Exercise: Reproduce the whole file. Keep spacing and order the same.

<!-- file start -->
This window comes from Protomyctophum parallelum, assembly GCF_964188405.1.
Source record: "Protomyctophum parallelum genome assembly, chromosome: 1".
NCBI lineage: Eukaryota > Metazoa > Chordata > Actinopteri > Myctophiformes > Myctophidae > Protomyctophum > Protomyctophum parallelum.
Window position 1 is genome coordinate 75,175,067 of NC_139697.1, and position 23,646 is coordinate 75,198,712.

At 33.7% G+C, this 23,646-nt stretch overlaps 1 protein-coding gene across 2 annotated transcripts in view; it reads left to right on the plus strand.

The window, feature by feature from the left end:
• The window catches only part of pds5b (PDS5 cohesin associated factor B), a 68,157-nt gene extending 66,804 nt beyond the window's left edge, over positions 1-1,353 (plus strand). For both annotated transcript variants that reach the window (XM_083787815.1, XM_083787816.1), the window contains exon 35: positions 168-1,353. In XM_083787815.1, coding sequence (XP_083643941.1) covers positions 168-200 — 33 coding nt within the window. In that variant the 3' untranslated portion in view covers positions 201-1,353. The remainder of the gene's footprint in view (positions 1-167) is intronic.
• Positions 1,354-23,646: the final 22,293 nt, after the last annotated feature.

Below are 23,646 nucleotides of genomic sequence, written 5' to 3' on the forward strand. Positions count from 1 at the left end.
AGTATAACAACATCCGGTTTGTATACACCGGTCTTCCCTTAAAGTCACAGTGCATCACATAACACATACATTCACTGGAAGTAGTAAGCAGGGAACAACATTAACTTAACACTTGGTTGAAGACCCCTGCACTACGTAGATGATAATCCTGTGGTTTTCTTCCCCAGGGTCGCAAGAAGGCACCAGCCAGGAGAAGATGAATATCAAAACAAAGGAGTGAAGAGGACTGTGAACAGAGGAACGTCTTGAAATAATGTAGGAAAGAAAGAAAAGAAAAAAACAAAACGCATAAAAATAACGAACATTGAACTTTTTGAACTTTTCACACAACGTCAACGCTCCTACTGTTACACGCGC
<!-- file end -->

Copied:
This window comes from Protomyctophum parallelum, assembly GCF_964188405.1.
Source record: "Protomyctophum parallelum genome assembly, chromosome: 1".
NCBI lineage: Eukaryota > Metazoa > Chordata > Actinopteri > Myctophiformes > Myctophidae > Protomyctophum > Protomyctophum parallelum.
Window position 1 is genome coordinate 75,175,067 of NC_139697.1, and position 23,646 is coordinate 75,198,712.

At 33.7% G+C, this 23,646-nt stretch overlaps 1 protein-coding gene across 2 annotated transcripts in view; it reads left to right on the plus strand.

The window, feature by feature from the left end:
• The window catches only part of pds5b (PDS5 cohesin associated factor B), a 68,157-nt gene extending 66,804 nt beyond the window's left edge, over positions 1-1,353 (plus strand). For both annotated transcript variants that reach the window (XM_083787815.1, XM_083787816.1), the window contains exon 35: positions 168-1,353. In XM_083787815.1, coding sequence (XP_083643941.1) covers positions 168-200 — 33 coding nt within the window. In that variant the 3' untranslated portion in view covers positions 201-1,353. The remainder of the gene's footprint in view (positions 1-167) is intronic.
• Positions 1,354-23,646: the final 22,293 nt, after the last annotated feature.

Below are 23,646 nucleotides of genomic sequence, written 5' to 3' on the forward strand. Positions count from 1 at the left end.
AGTATAACAACATCCGGTTTGTATACACCGGTCTTCCCTTAAAGTCACAGTGCATCACATAACACATACATTCACTGGAAGTAGTAAGCAGGGAACAACATTAACTTAACACTTGGTTGAAGACCCCTGCACTACGTAGATGATAATCCTGTGGTTTTCTTCCCCAGGGTCGCAAGAAGGCACCAGCCAGGAGAAGATGAATATCAAAACAAAGGAGTGAAGAGGACTGTGAACAGAGGAACGTCTTGAAATAATGTAGGAAAGAAAGAAAAGAAAAAAACAAAACGCATAAAAATAACGAACATTGAACTTTTTGAACTTTTCACACAACGTCAACGCTCCTACTGTTACACGCGC